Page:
The Chippewa Herald: When Hillcrest Elementary teacher Marcie Lindbom asked her friends and family if they’d be interested in sponsoring a child from her fourth-grade class by donating money for books, she didn’t expect a flood of interest.

But that’s what Lindbom got – and more.

Last week, she posted on Facebook asking people to consider donating $9 for a child in her class to receive one free book per month for the entire school year.

“Within a couple hours, I had my whole classroom sponsored, with extra,” Lindbom said.

Other Hillcrest teachers were surprised by the overflow of generosity, and ran with the idea, Hillcrest principal Leslie Lancette said.

“At Hillcrest, five of my teachers that I have seen that are doing it,” Lancette said.

It’s an idea that is delighting teachers across Wisconsin. Lancette and Lindbom say the trend has taken over their friendly social media network of teachers, from Rib Lake to Stevens Point to the eastern side of the state.

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Southern Door County School District wins award for education innovation

photo of Southern Door's fab lab

Green Bay Press Gazette: Southern Door County School District has won the Education Innovation Award from the Northeast Wisconsin Manufacturing Alliance. The award honors the district’s work to advance technical education through collaborating with local manufacturers, according to the Southern Door County School District.

The district will receive the award Oct. 23 at the 7th Annual Excellence in Manufacturing/K-12 Partnership Awards in Green Bay sponsored by the Northeast Wisconsin Manufacturing Alliance.

“The technical education department at Southern Door has a long-standing tradition of excellence in preparing our youth for the trades, manufacturing, and engineering,” said Southern Door County School District Superintendent Patti Vickman.

Innovative programs, including a race car program and the high school Fab Lab, engage students “in new career pathways,” Vickman said.

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DeForest teachers visit local businesses, learn of workforce demands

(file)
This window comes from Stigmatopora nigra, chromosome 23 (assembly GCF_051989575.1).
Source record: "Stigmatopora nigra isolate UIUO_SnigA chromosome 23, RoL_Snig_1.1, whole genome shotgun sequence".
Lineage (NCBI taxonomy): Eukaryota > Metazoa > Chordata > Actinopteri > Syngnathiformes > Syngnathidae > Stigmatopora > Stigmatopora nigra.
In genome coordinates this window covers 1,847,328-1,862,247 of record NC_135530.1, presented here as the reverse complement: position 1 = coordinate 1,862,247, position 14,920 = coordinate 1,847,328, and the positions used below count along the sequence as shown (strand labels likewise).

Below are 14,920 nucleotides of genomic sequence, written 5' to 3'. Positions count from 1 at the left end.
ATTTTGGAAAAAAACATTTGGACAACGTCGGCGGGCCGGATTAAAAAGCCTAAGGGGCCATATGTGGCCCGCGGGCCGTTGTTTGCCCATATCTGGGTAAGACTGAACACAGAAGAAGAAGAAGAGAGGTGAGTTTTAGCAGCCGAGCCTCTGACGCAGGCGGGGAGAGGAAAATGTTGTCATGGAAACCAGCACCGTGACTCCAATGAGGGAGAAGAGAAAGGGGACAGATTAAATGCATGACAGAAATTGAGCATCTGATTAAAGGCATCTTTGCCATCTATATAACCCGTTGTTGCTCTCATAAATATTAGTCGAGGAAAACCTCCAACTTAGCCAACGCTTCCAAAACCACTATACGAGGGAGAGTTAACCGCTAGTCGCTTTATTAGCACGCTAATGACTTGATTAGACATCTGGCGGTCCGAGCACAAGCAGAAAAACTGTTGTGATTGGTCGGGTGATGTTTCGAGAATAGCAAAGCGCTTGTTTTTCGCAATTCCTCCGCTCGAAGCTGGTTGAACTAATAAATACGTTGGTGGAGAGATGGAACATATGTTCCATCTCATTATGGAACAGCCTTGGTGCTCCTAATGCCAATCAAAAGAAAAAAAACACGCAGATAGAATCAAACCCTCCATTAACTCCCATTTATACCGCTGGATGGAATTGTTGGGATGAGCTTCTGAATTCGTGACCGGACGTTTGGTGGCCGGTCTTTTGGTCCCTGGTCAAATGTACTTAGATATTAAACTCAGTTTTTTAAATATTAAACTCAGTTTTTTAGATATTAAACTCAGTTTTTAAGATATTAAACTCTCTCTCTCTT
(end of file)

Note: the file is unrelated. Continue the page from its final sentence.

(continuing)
photo of teachers touring manufacturing plant

DeForest Times-Tribune: Employers want many things in their workers – productivity, positivity, and reliability as a short list.

For American Packaging Corporation in DeForest, “personal accountability” is a major sticking point. It’s the difference between suffering from a large turnover rate versus a workforce that commits to a company and rises up through the ranks. Company representatives said there is significant management investment to recruit and retain workers that display promising qualities.

“We’re not hiring to keep people at the bottom level,” said Facility Manager Josh Voelker. “That’s not our plan.”

But even with state-of-the-art equipment and an assortment of internal policies to promote advancement of workers, policies including tuition reimbursement and in-house certifications, the Philadelphia-based company reports that it’s struggling to fill vacant, local positions.

Now, the DeForest Area School District is showing interest and recently sent 11 teachers on a tour of the factory. Located in DeForest’s northern industrial park, the teachers visited the American Packaging plant Aug. 9 and heard from company representatives. Topics of discussion included workforce development and the types of skills needed to start working right out of high school.